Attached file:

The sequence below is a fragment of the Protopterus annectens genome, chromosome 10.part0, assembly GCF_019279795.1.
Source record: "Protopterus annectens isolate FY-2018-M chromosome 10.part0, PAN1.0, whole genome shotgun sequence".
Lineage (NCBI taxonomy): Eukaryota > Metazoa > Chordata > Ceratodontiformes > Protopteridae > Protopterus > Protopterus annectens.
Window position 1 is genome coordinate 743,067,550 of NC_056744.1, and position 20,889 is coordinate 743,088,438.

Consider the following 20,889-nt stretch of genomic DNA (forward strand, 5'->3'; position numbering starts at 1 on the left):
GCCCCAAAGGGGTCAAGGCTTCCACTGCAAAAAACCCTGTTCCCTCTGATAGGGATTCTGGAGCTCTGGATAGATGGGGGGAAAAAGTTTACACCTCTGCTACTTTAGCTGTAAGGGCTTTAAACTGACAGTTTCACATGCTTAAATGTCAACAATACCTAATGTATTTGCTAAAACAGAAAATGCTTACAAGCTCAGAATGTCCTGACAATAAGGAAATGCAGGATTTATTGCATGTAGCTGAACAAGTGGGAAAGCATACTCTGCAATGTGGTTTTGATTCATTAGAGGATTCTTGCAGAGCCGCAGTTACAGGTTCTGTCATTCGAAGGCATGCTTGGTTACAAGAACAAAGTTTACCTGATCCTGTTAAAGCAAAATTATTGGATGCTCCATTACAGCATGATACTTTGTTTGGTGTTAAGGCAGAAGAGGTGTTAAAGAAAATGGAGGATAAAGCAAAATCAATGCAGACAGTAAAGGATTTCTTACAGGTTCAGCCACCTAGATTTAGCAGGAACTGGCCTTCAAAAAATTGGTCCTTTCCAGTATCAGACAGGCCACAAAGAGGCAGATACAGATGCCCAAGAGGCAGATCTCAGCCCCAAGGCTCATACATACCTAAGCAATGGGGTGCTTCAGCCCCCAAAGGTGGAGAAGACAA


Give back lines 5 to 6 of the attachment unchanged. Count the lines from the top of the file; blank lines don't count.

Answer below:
Consider the following 20,889-nt stretch of genomic DNA (forward strand, 5'->3'; position numbering starts at 1 on the left):
GCCCCAAAGGGGTCAAGGCTTCCACTGCAAAAAACCCTGTTCCCTCTGATAGGGATTCTGGAGCTCTGGATAGATGGGGGGAAAAAGTTTACACCTCTGCTACTTTAGCTGTAAGGGCTTTAAACTGACAGTTTCACATGCTTAAATGTCAACAATACCTAATGTATTTGCTAAAACAGAAAATGCTTACAAGCTCAGAATGTCCTGACAATAAGGAAATGCAGGATTTATTGCATGTAGCTGAACAAGTGGGAAAGCATACTCTGCAATGTGGTTTTGATTCATTAGAGGATTCTTGCAGAGCCGCAGTTACAGGTTCTGTCATTCGAAGGCATGCTTGGTTACAAGAACAAAGTTTACCTGATCCTGTTAAAGCAAAATTATTGGATGCTCCATTACAGCATGATACTTTGTTTGGTGTTAAGGCAGAAGAGGTGTTAAAGAAAATGGAGGATAAAGCAAAATCAATGCAGACAGTAAAGGATTTCTTACAGGTTCAGCCACCTAGATTTAGCAGGAACTGGCCTTCAAAAAATTGGTCCTTTCCAGTATCAGACAGGCCACAAAGAGGCAGATACAGATGCCCAAGAGGCAGATCTCAGCCCCAAGGCTCATACATACCTAAGCAATGGGGTGCTTCAGCCCCCAAAGGTGGAGAAGACAA